Then, my father was once again a father to me. With a shoebox under her arm, a nurse came by to comfort me. The box was full of sealed envelopes, with sentences where the address should be. I couldn’t understand exactly what was going on. The nurse then handed me a letter. The only letter that was out of the box.
“Your dad asked me to give you this letter. He spent the whole week writing these, and he wants you read it. Be strong.” the nurse said, holding me.
The envelope read WHEN I’M GONE. I opened it.
If you’re reading this, I’m dead. I’m sorry. I knew I was going to die.
I didn’t want to tell you what was going to happen, I didn’t want to see you crying. Well, it looks like I’ve made it. I think that a man who’s about to die has the right to act a little bit selfish.
Well, as you can see, I still have a lot to teach you. After all, you don’t know crap about anything. So I wrote these letters for you. You must not open them before the right moment, OK? This is our deal.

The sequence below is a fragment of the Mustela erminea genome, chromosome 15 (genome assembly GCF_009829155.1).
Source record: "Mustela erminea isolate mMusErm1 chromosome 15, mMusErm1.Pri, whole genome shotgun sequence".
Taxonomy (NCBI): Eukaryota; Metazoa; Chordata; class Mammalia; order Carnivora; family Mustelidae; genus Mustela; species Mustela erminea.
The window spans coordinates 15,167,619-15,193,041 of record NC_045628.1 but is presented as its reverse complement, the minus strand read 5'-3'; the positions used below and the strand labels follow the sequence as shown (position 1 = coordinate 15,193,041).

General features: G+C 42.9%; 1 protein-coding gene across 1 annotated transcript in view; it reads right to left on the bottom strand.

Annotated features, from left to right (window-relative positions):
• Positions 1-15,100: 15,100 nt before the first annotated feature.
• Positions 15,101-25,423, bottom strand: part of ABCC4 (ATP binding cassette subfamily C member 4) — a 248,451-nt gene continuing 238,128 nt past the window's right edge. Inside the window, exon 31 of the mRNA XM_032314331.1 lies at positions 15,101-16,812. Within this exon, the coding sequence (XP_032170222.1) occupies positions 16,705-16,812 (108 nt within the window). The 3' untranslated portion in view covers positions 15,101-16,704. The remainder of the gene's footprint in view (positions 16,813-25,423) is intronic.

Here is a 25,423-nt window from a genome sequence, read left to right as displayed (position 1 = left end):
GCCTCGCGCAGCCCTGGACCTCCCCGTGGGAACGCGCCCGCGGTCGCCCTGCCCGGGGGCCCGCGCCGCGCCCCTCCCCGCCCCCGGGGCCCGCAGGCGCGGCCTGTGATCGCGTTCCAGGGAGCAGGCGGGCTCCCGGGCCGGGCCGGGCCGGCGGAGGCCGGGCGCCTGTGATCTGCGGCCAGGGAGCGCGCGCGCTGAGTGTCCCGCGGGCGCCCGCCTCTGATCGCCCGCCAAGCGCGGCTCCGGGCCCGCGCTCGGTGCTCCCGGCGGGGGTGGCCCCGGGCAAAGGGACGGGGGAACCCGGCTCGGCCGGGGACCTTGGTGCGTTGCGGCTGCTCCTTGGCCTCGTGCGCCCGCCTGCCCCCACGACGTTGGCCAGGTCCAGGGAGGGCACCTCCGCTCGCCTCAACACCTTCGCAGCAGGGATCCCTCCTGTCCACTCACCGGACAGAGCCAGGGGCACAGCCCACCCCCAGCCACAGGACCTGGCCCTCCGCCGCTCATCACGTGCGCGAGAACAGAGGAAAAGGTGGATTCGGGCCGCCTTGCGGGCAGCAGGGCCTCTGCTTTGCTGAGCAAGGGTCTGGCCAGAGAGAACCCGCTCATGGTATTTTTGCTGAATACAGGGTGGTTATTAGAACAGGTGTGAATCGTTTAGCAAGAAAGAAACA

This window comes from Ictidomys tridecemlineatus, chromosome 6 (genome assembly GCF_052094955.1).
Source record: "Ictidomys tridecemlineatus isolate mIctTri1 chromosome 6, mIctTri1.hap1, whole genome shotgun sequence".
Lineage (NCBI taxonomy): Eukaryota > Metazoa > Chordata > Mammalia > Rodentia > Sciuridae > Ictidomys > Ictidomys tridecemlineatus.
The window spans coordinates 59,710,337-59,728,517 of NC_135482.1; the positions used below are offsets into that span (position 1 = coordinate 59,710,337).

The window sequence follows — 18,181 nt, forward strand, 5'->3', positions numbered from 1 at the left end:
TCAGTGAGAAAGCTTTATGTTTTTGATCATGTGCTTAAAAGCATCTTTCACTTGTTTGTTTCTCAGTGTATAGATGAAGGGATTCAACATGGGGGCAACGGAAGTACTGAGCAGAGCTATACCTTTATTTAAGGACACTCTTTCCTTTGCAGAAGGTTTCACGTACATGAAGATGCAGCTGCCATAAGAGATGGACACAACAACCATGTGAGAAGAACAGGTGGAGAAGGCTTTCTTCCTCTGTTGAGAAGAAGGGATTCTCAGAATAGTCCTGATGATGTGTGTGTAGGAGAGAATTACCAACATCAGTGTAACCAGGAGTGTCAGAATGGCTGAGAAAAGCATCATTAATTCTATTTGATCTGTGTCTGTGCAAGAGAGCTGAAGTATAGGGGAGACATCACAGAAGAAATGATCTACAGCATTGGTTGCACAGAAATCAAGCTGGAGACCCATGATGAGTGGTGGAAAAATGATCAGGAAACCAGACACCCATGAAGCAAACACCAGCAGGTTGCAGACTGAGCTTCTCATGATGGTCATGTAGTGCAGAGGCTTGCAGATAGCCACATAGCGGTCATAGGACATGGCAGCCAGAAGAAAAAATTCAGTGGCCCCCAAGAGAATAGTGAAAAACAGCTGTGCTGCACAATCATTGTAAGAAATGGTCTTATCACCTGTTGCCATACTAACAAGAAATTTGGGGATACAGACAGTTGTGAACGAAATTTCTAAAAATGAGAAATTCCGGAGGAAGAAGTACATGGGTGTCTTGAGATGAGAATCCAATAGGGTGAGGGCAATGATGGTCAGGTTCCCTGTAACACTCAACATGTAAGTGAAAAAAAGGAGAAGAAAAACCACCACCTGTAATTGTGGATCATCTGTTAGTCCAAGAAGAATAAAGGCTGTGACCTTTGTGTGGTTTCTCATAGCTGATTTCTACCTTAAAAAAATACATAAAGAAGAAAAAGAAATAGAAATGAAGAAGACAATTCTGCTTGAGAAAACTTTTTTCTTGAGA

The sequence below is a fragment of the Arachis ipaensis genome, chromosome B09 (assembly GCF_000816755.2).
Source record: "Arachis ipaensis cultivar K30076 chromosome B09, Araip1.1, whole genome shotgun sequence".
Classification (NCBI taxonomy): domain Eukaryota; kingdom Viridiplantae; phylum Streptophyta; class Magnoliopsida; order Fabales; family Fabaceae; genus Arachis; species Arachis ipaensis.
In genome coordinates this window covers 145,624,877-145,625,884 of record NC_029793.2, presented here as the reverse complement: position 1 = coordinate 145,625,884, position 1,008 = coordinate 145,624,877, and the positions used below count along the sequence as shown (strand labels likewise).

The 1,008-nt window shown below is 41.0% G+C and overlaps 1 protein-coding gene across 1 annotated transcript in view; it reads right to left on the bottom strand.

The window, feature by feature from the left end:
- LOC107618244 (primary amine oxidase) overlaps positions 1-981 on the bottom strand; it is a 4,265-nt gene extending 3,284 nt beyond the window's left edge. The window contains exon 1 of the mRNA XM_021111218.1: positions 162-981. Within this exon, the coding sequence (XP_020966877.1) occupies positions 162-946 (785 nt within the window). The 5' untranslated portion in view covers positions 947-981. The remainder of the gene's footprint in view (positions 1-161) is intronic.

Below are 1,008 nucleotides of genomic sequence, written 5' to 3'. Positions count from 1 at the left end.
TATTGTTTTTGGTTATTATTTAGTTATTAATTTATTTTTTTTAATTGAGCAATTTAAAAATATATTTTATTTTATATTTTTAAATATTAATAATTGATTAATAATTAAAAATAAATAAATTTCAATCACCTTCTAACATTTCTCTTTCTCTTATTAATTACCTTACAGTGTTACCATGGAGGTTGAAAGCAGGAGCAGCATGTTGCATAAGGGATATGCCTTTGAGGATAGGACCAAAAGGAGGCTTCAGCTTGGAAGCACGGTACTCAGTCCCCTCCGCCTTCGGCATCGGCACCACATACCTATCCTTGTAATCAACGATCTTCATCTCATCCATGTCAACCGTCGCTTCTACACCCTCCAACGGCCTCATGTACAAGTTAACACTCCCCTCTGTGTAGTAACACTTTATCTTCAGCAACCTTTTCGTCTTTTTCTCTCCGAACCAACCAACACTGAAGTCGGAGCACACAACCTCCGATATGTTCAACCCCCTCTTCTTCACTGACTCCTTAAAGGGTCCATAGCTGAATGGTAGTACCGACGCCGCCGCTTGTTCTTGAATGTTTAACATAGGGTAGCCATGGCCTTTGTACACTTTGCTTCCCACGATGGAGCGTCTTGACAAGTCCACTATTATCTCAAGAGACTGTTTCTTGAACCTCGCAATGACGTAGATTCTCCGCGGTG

I love you. Take care of your mom. You’re the man of the house now.
PS: I didn’t write letters to your mom. She’s got my car.
He made me stop crying with his bad handwriting. Printing was not easy back then. His ugly writing, which I barely understood, made me feel calm. It made me smile. That’s how my father did things. Like the joke before the grounding.
That box became the most important thing in the world for me. I told my mother not to open it. Those letters were mine and no one else could read them. I knew all the life moments written on the envelopes by heart. But it took a while for these moments to happen.
My teenage years and my mother’s new boyfriend triggered what my father had anticipated a long time before. My mother had several boyfriends, and I always understood it. She never married again. I don’t know why, but I like to believe that my father had been the love of her life. This boyfriend, however, was worthless. I thought she was humiliating herself by dating him. He had no respect for her. She deserved something a lot better than a guy she met at a bar.